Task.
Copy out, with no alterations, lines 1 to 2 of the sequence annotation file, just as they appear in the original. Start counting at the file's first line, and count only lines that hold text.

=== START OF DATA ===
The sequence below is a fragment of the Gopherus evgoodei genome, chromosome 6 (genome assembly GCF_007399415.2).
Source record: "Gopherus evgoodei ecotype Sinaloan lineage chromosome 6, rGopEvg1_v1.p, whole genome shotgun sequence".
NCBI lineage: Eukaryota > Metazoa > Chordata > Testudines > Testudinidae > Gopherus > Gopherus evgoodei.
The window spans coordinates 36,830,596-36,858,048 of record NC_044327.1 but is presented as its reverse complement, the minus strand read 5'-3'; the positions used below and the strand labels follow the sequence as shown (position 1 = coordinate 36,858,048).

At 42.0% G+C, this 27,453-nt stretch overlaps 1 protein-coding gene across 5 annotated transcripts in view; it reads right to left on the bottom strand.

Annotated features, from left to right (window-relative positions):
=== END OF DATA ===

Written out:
The sequence below is a fragment of the Gopherus evgoodei genome, chromosome 6 (genome assembly GCF_007399415.2).
Source record: "Gopherus evgoodei ecotype Sinaloan lineage chromosome 6, rGopEvg1_v1.p, whole genome shotgun sequence".